100,000 Japanese Protest the U.S. Base on Okinawa
From The New York Times
Protesters packed an athletic field in the town of Yomitanson in Okinawa, Japan, to demand that a U.S. Marine base be moved.
Editor's Note: These military bases on Okinawa, the home to about 50,000 US troops, have been a serious problem for the citizens living there, for more than 50 years. The US is essentially occupying this large part of Japan since the Second World War, and refuses to leave.|
But the bases, the constant aircraft flights, the noise and pollution, the constantly exploding artillery shells, have been destroying the life of the Okinawans for decades. There are also serious problems with the US troops themselves, who commit many crimes near these bases, including murders, gang rapes, theft, fighting and others. And usually the US will not permit their soldiers to stand trial locally for their crimes; they just transfer the criminals to another location and the Okinawans can do nothing.
These US military bases occupy more than 20% of the Okinawa Islands, and make much of the rest unsuitable for living. The problems are becoming more serious every year, and may now cause the fall of the new Japanese government. The people don't want the bases any longer, but the US refuses to negotiate their removal even if the Japanese government pays the cost.
TOKYO — More than 90,000 Okinawans rallied Sunday to oppose the relocation of an American air base on their island, adding to the pressure on Prime Minister Yukio Hatoyama to resolve an issue that has divided Tokyo and Washington.|
The demonstrators, in one of the largest protests on Okinawa in years, demanded that Mr. Hatoyama scrap a 2006 agreement with the United States to move the Futenma Marine Corps Air Station to a different site on the island. Many of the protesters wore yellow to signal they were giving Mr. Hatoyama a warning for appearing to waver on election promises to move the busy base off Okinawa altogether.
Since his party’s landmark election victory last summer, Mr. Hatoyama has promised to come up with an alternative plan that would reduce the heavy American presence on the southern Japanese island, home to nearly half of the 50,000 United States military personnel in Japan. He has given himself until the end of May to put together such a plan that would also be acceptable to Washington.
So far, his efforts to find a new location for the base have not appeased Washington; it initially demanded that Tokyo adhere to the original 2006 deal but has recently signaled greater flexibility. The United States wants to move the base from its current location, in the center of the city of Ginowan, to Camp Schwab, an existing Marine base in less-populated northern Okinawa.
The perception that Mr. Hatoyama has mishandled the relationship with the United States, Japan’s longtime protector, has contributed to his falling approval ratings, which have dropped below 30 percent. Opposition leaders and media commentators have begun calling on him to resign if he fails to find a compromise by the end of May.
While Mr. Hatoyama has remained tight-lipped about what his plan may look like, officials from his government have made repeated visits to Okinawa to sound out local leaders. Okinawan politicians and the local news media have described the emerging plan as a modified version of the 2006 agreement.
They said the government was considering building a small runway at Camp Schwab and moving at least part of Futenma’s functions — most likely some of its training operations, and perhaps some of its helicopters — to Tokunoshima, a smaller island about 120 miles north of Okinawa. Japanese news media have interpreted this proposal as a token gesture to appease Okinawans by moving at least some of the Marines off the island.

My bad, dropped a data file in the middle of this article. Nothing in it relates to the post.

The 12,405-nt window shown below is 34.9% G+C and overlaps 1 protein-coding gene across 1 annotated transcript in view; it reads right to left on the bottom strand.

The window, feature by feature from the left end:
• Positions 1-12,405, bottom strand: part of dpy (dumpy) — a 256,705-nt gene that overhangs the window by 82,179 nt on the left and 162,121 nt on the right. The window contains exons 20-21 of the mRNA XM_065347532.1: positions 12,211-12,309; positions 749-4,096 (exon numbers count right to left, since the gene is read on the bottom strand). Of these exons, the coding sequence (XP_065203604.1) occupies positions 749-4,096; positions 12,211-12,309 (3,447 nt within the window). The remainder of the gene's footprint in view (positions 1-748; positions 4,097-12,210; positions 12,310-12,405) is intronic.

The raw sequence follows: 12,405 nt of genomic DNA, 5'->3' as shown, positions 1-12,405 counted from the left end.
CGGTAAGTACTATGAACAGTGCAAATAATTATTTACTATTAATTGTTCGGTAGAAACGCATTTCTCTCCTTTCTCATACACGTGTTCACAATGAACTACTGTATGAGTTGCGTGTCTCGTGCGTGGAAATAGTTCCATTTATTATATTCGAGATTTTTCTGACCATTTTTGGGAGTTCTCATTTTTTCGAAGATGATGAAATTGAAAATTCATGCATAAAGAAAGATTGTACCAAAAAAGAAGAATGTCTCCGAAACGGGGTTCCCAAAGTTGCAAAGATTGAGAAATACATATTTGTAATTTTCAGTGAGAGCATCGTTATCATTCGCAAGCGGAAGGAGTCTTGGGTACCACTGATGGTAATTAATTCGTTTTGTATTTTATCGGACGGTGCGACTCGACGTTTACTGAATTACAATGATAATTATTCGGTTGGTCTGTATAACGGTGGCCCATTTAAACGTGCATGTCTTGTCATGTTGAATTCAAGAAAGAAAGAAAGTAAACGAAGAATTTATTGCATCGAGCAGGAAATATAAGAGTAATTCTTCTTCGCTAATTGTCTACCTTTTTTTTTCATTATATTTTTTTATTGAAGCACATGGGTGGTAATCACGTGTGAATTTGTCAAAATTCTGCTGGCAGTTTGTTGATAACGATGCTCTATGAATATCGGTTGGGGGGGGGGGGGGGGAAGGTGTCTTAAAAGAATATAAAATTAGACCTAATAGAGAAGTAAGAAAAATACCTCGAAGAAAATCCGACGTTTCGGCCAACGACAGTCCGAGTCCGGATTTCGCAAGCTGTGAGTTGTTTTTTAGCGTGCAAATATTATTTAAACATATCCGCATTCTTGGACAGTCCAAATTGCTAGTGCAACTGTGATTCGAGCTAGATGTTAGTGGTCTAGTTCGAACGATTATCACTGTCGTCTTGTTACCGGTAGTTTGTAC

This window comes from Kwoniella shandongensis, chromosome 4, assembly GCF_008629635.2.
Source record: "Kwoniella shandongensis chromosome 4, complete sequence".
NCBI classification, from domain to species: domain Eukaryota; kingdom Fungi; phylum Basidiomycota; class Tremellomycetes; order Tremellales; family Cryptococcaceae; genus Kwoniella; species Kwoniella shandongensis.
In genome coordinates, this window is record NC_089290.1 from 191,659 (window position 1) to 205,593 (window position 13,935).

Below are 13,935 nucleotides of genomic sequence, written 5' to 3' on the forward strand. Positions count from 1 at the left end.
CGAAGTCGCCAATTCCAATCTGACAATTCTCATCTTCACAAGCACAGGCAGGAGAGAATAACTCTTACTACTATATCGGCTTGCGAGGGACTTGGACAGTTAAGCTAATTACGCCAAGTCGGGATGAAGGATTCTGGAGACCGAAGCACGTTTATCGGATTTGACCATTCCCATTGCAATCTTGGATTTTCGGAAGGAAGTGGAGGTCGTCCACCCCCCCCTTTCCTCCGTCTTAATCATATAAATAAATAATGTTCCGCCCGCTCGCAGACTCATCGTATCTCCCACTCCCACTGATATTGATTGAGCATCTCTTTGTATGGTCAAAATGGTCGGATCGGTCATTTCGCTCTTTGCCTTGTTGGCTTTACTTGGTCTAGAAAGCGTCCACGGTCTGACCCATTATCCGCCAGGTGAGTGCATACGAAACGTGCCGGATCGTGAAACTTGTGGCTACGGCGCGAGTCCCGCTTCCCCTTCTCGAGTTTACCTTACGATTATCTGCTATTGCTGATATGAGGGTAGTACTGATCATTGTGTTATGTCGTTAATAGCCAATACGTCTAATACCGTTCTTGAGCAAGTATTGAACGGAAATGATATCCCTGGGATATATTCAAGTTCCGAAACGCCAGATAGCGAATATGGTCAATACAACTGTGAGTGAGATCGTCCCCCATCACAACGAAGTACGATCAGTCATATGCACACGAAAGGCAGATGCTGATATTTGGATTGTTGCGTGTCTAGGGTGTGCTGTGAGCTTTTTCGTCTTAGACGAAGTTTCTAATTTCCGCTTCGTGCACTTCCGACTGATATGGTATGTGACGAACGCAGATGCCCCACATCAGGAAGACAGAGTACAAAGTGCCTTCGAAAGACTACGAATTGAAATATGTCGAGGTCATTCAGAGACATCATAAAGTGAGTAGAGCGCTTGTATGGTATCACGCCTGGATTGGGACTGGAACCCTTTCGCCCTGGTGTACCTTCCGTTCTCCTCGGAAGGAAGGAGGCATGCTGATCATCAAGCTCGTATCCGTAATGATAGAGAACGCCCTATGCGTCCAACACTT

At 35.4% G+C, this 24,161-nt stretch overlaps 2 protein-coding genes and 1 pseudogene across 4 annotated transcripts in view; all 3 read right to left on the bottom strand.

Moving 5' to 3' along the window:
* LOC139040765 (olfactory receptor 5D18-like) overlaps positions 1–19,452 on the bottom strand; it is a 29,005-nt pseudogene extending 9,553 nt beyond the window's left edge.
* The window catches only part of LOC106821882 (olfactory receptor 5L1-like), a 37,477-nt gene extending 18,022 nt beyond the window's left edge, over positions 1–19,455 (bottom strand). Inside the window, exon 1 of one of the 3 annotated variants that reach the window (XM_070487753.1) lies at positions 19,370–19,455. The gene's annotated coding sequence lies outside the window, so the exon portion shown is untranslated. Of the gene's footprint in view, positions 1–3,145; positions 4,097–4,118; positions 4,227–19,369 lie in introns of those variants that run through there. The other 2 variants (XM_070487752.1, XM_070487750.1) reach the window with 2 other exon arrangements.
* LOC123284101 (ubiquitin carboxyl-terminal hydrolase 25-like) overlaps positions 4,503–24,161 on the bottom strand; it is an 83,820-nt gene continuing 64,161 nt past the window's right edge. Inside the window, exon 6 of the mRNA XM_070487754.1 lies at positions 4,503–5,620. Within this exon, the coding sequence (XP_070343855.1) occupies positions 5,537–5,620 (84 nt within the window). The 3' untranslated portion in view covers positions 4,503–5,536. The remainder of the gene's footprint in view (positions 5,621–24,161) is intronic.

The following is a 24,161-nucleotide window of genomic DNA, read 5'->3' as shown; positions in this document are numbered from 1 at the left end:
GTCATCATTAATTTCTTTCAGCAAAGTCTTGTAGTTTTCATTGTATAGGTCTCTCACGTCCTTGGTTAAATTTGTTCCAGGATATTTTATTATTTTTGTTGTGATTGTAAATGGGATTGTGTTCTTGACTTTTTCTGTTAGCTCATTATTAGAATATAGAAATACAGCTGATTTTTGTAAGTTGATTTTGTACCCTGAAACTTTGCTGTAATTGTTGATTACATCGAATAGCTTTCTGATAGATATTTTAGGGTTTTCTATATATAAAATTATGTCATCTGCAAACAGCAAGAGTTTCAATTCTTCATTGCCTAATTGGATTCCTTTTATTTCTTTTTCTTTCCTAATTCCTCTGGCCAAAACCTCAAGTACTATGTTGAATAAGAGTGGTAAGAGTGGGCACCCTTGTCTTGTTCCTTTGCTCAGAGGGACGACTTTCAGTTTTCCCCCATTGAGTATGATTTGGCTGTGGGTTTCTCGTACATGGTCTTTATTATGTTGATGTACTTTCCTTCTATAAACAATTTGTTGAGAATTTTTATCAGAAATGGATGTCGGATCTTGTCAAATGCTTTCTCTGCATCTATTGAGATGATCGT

Okinawan leaders and local media reports have also said the government is considering building a new air base on an artificial island to be built off the Okinawan city of Uruma. Japanese media reports have said the island could take decades to build and would serve as a longer-term home for the Marines.
However, on Sunday, local leaders told the demonstrators that they rejected any plan that kept the air base on Okinawa. Toshio Shimabukuro, the mayor of Uruma, said he opposed the construction of the island, which he said would turn his city in “a major military site,” according to Japan’s Kyodo News.
The governor of Okinawa, Hirokazu Nakaima, who dropped his earlier support for the 2006 plan to join a rising movement against the base, called on the rest of Japan to share more of the burden of the American military presence.
“This is not a problem that concerns only Okinawans,” he said, according to Kyodo.
Some, even within Hatoyama's own party, say failure to resolve the base's future by his deadline could force him to resign before the election.|
Crowds of residents, many wearing yellow as a symbol of protest, gathered in the town of Yomitan on Okinawa a day after a US newspaper said Tokyo was moving toward broadly accepting a 2006 deal to relocate Futenma's functions from the center of a city to a less populous part of the island.
More than 90,000 people, including representatives of all major parties, took part in the rally, Kyodo news agency said.
"To save the life, property and living environment of citizens, we Okinawans urge both Japanese and US governments to give up the relocation of the Futenma airfield within the prefecture," Kyodo quoted a resolution adopted at the rally.
Hatoyama, who has said any new plan must win local understanding as well as satisfy the US, on Saturday repeated his objection to the original 2006 plan.
In the campaign that swept his Democratic Party to power last year, Hatoyama had raised hopes the airbase would be moved off Okinawa, if not outside Japan entirely.
Support for Hatoyama's government has fallen to around 30 percent from above 70 percent, on growing doubts over his decision-making skills.